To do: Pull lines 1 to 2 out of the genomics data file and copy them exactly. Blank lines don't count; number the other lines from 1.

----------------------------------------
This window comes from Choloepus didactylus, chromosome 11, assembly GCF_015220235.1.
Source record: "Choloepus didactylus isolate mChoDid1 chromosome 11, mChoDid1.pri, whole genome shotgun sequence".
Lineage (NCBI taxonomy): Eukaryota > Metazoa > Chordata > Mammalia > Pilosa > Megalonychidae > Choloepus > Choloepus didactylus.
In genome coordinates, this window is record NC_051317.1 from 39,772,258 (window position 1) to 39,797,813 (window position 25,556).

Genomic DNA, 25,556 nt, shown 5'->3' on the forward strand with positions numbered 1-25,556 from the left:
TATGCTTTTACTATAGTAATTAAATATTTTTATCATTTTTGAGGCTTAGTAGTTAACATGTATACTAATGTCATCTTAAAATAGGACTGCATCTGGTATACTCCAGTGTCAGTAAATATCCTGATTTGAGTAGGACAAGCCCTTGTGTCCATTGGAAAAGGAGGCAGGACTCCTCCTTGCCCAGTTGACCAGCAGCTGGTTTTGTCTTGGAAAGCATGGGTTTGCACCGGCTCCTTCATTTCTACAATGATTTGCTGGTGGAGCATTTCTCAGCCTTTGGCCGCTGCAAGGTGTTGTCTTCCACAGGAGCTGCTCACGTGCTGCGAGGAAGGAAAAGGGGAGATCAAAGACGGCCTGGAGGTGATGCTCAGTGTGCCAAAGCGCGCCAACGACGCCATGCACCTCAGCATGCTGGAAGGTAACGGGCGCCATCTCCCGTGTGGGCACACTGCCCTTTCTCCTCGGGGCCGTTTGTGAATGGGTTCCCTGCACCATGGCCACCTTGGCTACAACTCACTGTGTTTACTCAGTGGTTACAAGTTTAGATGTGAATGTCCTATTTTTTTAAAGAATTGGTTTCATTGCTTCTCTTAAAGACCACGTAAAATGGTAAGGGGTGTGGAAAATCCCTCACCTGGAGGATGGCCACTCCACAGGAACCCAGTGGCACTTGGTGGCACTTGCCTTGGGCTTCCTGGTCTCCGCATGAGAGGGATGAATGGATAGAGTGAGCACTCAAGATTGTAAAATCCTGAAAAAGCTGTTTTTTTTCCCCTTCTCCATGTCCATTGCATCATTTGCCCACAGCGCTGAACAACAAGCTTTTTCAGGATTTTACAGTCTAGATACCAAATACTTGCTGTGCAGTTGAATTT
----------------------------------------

This window comes from Choloepus didactylus, chromosome 11, assembly GCF_015220235.1.
Source record: "Choloepus didactylus isolate mChoDid1 chromosome 11, mChoDid1.pri, whole genome shotgun sequence".